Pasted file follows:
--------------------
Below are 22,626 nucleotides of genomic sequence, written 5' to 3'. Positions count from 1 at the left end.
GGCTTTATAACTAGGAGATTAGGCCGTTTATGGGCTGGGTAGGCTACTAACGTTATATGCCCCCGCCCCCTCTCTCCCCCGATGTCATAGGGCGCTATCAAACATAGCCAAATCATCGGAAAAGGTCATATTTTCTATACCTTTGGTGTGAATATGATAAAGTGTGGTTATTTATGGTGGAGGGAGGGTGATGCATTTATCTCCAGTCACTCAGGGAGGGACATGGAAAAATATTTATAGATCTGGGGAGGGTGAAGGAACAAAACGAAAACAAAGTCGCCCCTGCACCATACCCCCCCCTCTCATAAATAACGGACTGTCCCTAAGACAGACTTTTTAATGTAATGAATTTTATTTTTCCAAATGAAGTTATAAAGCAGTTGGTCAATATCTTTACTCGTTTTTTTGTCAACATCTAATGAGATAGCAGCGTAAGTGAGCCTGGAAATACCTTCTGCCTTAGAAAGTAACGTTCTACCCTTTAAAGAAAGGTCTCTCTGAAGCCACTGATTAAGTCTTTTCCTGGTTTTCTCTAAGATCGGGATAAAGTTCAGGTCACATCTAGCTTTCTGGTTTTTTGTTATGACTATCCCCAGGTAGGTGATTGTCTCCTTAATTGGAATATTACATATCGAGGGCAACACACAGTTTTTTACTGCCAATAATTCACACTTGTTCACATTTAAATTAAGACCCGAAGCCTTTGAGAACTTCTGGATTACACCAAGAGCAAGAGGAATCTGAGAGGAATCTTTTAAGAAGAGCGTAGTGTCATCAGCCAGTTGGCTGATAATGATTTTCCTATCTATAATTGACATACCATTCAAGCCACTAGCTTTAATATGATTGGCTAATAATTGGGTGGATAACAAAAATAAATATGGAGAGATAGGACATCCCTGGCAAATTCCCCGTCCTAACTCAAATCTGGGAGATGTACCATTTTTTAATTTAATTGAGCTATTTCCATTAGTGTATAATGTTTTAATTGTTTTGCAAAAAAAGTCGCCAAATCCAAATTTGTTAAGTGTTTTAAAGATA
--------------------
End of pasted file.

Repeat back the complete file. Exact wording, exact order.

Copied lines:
Below are 22,626 nucleotides of genomic sequence, written 5' to 3'. Positions count from 1 at the left end.
GGCTTTATAACTAGGAGATTAGGCCGTTTATGGGCTGGGTAGGCTACTAACGTTATATGCCCCCGCCCCCTCTCTCCCCCGATGTCATAGGGCGCTATCAAACATAGCCAAATCATCGGAAAAGGTCATATTTTCTATACCTTTGGTGTGAATATGATAAAGTGTGGTTATTTATGGTGGAGGGAGGGTGATGCATTTATCTCCAGTCACTCAGGGAGGGACATGGAAAAATATTTATAGATCTGGGGAGGGTGAAGGAACAAAACGAAAACAAAGTCGCCCCTGCACCATACCCCCCCCTCTCATAAATAACGGACTGTCCCTAAGACAGACTTTTTAATGTAATGAATTTTATTTTTCCAAATGAAGTTATAAAGCAGTTGGTCAATATCTTTACTCGTTTTTTTGTCAACATCTAATGAGATAGCAGCGTAAGTGAGCCTGGAAATACCTTCTGCCTTAGAAAGTAACGTTCTACCCTTTAAAGAAAGGTCTCTCTGAAGCCACTGATTAAGTCTTTTCCTGGTTTTCTCTAAGATCGGGATAAAGTTCAGGTCACATCTAGCTTTCTGGTTTTTTGTTATGACTATCCCCAGGTAGGTGATTGTCTCCTTAATTGGAATATTACATATCGAGGGCAACACACAGTTTTTTACTGCCAATAATTCACACTTGTTCACATTTAAATTAAGACCCGAAGCCTTTGAGAACTTCTGGATTACACCAAGAGCAAGAGGAATCTGAGAGGAATCTTTTAAGAAGAGCGTAGTGTCATCAGCCAGTTGGCTGATAATGATTTTCCTATCTATAATTGACATACCATTCAAGCCACTAGCTTTAATATGATTGGCTAATAATTGGGTGGATAACAAAAATAAATATGGAGAGATAGGACATCCCTGGCAAATTCCCCGTCCTAACTCAAATCTGGGAGATGTACCATTTTTTAATTTAATTGAGCTATTTCCATTAGTGTATAATGTTTTAATTGTTTTGCAAAAAAAGTCGCCAAATCCAAATTTGTTAAGTGTTTTAAAGATA